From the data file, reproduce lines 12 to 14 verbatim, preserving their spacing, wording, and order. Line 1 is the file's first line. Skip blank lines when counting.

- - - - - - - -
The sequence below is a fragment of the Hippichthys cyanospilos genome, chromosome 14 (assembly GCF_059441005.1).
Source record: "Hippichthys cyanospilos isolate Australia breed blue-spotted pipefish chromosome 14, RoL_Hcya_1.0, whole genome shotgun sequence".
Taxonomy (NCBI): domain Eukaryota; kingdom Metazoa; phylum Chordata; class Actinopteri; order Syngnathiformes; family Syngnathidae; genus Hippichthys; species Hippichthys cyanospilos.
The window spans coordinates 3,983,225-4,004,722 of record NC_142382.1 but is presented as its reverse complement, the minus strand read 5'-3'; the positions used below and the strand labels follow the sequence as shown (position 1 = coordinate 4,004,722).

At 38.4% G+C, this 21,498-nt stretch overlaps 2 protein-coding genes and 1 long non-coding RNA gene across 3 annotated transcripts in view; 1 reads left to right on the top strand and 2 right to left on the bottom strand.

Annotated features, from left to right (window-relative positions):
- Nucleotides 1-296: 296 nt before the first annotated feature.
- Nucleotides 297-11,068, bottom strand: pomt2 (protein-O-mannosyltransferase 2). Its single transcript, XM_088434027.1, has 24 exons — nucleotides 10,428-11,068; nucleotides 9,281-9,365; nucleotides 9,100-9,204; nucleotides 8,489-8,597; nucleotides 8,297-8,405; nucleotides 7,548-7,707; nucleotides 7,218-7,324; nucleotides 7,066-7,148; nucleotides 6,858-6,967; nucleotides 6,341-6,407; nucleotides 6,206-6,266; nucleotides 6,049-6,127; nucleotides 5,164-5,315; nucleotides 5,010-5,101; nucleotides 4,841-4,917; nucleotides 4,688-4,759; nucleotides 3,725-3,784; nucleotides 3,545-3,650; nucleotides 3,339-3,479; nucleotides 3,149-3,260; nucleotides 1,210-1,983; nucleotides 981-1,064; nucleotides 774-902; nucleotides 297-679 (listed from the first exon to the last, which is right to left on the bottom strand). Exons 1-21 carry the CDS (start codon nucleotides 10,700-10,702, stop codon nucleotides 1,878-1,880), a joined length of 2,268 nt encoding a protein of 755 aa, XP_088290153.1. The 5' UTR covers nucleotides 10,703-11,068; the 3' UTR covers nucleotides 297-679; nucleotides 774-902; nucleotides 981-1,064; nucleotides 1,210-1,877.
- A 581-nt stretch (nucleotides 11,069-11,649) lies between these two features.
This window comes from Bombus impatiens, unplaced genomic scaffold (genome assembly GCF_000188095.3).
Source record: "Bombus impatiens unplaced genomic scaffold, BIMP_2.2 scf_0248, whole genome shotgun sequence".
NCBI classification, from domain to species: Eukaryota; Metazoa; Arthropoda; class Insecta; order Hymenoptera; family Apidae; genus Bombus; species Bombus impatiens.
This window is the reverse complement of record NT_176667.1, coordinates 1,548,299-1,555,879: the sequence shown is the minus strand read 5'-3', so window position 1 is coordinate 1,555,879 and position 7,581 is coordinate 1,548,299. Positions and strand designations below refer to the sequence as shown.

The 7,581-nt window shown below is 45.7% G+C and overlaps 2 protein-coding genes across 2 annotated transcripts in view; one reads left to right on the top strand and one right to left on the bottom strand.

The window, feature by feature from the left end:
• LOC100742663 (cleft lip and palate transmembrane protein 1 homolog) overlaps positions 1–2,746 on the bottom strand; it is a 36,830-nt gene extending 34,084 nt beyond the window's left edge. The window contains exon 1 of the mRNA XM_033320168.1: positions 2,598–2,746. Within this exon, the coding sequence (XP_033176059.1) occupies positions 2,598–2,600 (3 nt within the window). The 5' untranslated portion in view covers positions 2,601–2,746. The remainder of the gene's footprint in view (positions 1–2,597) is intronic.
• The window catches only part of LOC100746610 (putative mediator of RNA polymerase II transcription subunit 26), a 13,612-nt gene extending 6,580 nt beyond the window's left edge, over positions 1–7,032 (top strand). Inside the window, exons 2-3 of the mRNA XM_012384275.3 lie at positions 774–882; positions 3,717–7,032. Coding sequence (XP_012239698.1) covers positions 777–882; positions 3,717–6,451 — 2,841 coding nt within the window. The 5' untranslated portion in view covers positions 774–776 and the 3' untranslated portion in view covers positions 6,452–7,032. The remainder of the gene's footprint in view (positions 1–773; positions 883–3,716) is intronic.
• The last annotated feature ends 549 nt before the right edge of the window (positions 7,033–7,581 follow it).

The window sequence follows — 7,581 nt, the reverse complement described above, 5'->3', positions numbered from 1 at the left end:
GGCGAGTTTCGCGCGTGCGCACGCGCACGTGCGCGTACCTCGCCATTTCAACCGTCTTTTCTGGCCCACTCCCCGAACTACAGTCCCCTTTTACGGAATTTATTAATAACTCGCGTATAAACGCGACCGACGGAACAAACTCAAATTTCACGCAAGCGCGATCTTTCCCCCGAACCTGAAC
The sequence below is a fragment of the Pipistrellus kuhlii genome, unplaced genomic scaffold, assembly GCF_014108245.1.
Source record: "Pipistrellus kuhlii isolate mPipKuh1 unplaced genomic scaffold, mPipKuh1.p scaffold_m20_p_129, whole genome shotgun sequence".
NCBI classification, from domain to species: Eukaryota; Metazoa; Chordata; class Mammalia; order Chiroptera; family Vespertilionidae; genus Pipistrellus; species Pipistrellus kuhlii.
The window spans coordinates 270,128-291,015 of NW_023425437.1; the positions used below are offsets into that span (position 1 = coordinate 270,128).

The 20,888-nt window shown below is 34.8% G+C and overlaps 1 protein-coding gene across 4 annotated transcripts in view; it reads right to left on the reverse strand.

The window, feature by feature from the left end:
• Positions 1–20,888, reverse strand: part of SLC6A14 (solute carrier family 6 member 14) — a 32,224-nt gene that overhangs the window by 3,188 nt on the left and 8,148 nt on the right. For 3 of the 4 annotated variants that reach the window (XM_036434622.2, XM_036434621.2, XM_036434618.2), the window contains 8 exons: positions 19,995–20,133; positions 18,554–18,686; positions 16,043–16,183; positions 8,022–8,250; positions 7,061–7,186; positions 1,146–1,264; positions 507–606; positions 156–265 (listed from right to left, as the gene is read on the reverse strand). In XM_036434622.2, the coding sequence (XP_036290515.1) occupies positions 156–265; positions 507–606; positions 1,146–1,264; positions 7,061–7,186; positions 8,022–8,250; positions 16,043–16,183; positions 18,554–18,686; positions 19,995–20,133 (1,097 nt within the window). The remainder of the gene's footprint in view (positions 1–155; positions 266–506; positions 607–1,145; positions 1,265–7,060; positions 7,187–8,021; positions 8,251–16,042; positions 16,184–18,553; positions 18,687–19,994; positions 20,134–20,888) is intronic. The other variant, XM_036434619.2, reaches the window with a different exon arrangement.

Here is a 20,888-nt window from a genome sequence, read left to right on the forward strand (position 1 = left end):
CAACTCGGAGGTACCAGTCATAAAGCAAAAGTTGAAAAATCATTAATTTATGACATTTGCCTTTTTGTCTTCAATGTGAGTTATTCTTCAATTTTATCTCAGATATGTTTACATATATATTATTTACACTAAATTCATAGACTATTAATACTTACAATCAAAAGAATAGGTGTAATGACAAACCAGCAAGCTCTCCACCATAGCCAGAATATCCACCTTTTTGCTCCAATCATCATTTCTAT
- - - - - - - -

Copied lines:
NCBI classification, from domain to species: Eukaryota; Metazoa; Arthropoda; class Insecta; order Hymenoptera; family Apidae; genus Bombus; species Bombus impatiens.
This window is the reverse complement of record NT_176667.1, coordinates 1,548,299-1,555,879: the sequence shown is the minus strand read 5'-3', so window position 1 is coordinate 1,555,879 and position 7,581 is coordinate 1,548,299. Positions and strand designations below refer to the sequence as shown.

The 7,581-nt window shown below is 45.7% G+C and overlaps 2 protein-coding genes across 2 annotated transcripts in view; one reads left to right on the top strand and one right to left on the bottom strand.